SINGAPORE: Major brand owners, including Nestlé, Unilever and Procter & Gamble, have been accused of profiting from the use of cheap palm oil produced by child labour.

Amnesty International, the human rights organisation, investigated palm oil plantations in Indonesia run by Wilmar, a Singapore-based agribusiness that controls a significant proportion of the global palm oil trade, and identified nine global firms it said were using the output in their products (the others were AFAMSA, ADM, Colgate-Palmolive, Elevance, Kellogg and Reckitt Benckiser).

It claimed that children as young as eight were carrying out dangerous work without safety equipment, were exposed to toxic pesticides and regularly carried sacks of palm fruit weighing 25kg.

And despite the nine named clients of Wilmar having strong policies on paper, Amnesty said that none could demonstrate that they had identified obvious risks of abuses in the supply chain.

It demanded they tell customers whether the palm oil used in individual products such as Magnum ice-creams, Ariel detergent, Knorr soup, Pantene shampoo and Aero chocolate bars had come from refineries using child labour.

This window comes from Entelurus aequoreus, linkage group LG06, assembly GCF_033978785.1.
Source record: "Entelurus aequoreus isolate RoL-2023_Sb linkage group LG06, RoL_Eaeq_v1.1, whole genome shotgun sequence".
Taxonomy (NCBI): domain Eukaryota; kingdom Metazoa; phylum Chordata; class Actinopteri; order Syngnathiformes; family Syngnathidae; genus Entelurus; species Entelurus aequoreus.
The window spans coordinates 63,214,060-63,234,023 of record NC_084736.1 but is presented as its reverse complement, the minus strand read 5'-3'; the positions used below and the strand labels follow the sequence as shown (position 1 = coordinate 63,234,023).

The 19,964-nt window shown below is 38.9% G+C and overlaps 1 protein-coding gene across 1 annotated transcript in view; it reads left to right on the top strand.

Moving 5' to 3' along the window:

"These findings will shock any consumer who thinks they are making ethical choices in the supermarket when they buy products that claim to use sustainable palm oil," said Meghna Abraham, Senior Investigator at Amnesty.

"There is nothing sustainable about palm oil that is produced using child labour and forced labour," she stated. "Something is wrong when nine companies turning over a combined revenue of £260bn in 2015 are unable to do anything about the atrocious treatment of palm oil workers earning a pittance."

Seven of the firms confirmed to Amnesty that they bought palm oil from Wilmar's Indonesian operations, but only two – Kellogg and Reckitt Benckiser – were willing to give any level of detail about which products were affected.

The Sydney Morning Herald reported responses from Colgate-Palmolive, Nestlé, Kellogg and Unilever which expressed concern at the findings and passed the buck to Wilmar.

Amnesty rejected as a "cop-out" suggestions by some companies that traceability was an issue. "You can be sure that if one of these companies' products were contaminated and had to be taken off the shelves of supermarkets, they would ensure that they could trace the source to specific plantations," said Peter Frankental, Amnesty's business and human rights programme director.

Data sourced from Amnesty International, Sydney Morning Herald, The Guardian; additional content by Warc staff